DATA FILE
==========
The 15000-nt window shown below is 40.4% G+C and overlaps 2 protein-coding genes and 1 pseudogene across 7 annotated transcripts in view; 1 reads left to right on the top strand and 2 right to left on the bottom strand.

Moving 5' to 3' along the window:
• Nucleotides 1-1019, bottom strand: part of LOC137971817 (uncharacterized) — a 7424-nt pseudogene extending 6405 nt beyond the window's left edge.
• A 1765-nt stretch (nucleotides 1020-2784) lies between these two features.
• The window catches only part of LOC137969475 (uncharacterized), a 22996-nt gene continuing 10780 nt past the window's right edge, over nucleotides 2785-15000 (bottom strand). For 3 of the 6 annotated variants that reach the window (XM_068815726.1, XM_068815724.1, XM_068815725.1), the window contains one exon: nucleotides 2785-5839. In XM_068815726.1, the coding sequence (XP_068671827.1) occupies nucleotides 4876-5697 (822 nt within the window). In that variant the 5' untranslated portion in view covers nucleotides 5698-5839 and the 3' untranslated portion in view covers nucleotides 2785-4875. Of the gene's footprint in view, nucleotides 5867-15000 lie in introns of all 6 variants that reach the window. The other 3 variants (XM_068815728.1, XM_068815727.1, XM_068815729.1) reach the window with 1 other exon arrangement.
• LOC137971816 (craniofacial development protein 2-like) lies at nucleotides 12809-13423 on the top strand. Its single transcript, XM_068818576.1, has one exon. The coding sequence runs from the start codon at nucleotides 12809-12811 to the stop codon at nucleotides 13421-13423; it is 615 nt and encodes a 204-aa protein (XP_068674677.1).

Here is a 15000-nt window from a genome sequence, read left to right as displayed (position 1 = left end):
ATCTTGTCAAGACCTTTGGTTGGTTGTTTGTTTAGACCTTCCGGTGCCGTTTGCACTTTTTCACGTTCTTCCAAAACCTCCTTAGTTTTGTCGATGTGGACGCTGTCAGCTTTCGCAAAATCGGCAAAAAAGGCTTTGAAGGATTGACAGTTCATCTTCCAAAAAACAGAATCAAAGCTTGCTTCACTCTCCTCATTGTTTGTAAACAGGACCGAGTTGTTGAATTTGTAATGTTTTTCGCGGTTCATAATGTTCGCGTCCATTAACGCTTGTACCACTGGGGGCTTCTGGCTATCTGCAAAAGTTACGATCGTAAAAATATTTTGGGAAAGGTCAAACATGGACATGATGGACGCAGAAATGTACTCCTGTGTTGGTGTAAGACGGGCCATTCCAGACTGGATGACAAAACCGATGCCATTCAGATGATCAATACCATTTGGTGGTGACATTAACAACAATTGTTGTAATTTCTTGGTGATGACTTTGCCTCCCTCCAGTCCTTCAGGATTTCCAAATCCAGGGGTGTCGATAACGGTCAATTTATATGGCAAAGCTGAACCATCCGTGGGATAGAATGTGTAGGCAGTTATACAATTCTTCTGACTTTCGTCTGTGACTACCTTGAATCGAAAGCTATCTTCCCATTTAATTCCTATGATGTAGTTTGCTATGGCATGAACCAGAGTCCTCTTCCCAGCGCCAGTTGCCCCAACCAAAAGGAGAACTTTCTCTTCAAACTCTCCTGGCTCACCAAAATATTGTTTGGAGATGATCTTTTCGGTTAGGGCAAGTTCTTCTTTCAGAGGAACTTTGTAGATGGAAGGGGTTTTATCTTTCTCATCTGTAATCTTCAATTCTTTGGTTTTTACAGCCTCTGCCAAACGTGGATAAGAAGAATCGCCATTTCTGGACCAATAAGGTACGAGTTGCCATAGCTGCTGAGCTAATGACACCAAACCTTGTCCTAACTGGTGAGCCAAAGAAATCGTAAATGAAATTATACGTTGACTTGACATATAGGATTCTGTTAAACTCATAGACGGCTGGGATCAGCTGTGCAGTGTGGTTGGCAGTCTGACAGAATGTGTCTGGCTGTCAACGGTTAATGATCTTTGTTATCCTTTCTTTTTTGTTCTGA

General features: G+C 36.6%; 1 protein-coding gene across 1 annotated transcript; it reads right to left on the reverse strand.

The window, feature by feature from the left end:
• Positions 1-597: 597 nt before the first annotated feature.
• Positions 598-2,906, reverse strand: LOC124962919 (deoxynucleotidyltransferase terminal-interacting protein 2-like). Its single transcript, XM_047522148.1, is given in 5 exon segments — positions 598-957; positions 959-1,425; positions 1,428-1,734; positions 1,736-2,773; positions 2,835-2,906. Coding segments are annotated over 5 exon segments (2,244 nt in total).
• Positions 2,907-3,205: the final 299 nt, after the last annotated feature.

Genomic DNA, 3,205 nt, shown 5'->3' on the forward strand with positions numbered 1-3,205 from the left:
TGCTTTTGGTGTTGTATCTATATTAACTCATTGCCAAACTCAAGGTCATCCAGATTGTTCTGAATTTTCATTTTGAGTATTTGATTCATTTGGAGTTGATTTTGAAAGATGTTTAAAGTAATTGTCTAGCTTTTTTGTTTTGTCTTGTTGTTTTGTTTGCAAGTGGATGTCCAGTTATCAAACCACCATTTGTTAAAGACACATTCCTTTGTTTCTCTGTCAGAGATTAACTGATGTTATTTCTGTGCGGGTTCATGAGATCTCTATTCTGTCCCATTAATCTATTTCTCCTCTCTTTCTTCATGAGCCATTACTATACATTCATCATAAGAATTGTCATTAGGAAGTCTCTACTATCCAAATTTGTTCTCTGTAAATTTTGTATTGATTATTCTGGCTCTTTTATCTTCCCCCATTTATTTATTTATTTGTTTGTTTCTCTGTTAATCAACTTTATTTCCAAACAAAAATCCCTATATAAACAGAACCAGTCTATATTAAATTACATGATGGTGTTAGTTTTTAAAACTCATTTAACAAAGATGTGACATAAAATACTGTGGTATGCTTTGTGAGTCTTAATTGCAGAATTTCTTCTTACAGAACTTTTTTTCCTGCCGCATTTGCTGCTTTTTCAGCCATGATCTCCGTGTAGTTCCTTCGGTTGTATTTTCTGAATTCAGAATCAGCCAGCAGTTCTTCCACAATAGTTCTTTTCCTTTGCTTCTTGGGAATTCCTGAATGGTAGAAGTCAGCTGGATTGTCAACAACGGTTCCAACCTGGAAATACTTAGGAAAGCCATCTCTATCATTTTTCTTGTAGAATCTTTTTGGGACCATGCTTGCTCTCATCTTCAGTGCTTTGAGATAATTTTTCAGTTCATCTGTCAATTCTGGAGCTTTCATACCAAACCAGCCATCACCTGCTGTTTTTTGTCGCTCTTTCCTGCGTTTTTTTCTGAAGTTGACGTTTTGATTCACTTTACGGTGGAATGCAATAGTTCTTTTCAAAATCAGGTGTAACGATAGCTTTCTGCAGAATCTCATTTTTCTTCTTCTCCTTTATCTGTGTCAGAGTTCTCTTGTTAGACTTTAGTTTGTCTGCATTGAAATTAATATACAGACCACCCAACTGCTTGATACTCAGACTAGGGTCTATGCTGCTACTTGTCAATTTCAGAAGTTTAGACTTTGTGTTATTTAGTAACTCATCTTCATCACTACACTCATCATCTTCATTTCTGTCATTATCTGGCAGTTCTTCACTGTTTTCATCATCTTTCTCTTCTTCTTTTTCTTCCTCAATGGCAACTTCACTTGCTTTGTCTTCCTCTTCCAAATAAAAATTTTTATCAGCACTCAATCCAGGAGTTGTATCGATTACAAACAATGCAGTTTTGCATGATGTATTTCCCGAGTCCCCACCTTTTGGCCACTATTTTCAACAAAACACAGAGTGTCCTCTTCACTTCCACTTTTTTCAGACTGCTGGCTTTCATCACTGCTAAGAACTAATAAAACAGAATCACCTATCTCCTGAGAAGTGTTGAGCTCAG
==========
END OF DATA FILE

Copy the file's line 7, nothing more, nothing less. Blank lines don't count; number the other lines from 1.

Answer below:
Here is a 15000-nt window from a genome sequence, read left to right as displayed (position 1 = left end):